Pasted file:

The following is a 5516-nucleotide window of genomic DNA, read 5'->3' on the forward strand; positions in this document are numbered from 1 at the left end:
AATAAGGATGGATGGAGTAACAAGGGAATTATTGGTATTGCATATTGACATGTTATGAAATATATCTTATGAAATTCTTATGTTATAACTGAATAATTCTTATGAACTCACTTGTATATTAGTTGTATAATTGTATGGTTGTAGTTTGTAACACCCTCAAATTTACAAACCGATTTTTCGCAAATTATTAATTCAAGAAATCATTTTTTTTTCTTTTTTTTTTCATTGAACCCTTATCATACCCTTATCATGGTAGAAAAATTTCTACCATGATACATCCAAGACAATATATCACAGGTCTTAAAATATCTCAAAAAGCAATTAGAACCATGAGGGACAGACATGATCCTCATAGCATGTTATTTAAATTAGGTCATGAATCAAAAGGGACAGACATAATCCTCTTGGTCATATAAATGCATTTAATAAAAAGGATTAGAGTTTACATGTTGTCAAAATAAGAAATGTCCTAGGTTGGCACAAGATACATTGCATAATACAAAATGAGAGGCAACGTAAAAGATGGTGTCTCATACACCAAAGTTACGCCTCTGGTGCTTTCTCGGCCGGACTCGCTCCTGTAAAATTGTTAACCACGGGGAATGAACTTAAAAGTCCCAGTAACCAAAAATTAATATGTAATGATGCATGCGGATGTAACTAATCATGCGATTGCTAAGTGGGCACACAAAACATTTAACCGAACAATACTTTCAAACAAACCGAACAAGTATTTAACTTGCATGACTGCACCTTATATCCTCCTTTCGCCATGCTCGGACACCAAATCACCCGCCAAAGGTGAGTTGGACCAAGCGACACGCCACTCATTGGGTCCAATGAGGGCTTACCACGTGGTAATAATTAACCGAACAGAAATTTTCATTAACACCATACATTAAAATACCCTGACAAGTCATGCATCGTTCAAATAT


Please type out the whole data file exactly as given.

The following is a 5516-nucleotide window of genomic DNA, read 5'->3' on the forward strand; positions in this document are numbered from 1 at the left end:
AATAAGGATGGATGGAGTAACAAGGGAATTATTGGTATTGCATATTGACATGTTATGAAATATATCTTATGAAATTCTTATGTTATAACTGAATAATTCTTATGAACTCACTTGTATATTAGTTGTATAATTGTATGGTTGTAGTTTGTAACACCCTCAAATTTACAAACCGATTTTTCGCAAATTATTAATTCAAGAAATCATTTTTTTTTCTTTTTTTTTTCATTGAACCCTTATCATACCCTTATCATGGTAGAAAAATTTCTACCATGATACATCCAAGACAATATATCACAGGTCTTAAAATATCTCAAAAAGCAATTAGAACCATGAGGGACAGACATGATCCTCATAGCATGTTATTTAAATTAGGTCATGAATCAAAAGGGACAGACATAATCCTCTTGGTCATATAAATGCATTTAATAAAAAGGATTAGAGTTTACATGTTGTCAAAATAAGAAATGTCCTAGGTTGGCACAAGATACATTGCATAATACAAAATGAGAGGCAACGTAAAAGATGGTGTCTCATACACCAAAGTTACGCCTCTGGTGCTTTCTCGGCCGGACTCGCTCCTGTAAAATTGTTAACCACGGGGAATGAACTTAAAAGTCCCAGTAACCAAAAATTAATATGTAATGATGCATGCGGATGTAACTAATCATGCGATTGCTAAGTGGGCACACAAAACATTTAACCGAACAATACTTTCAAACAAACCGAACAAGTATTTAACTTGCATGACTGCACCTTATATCCTCCTTTCGCCATGCTCGGACACCAAATCACCCGCCAAAGGTGAGTTGGACCAAGCGACACGCCACTCATTGGGTCCAATGAGGGCTTACCACGTGGTAATAATTAACCGAACAGAAATTTTCATTAACACCATACATTAAAATACCCTGACAAGTCATGCATCGTTCAAATAT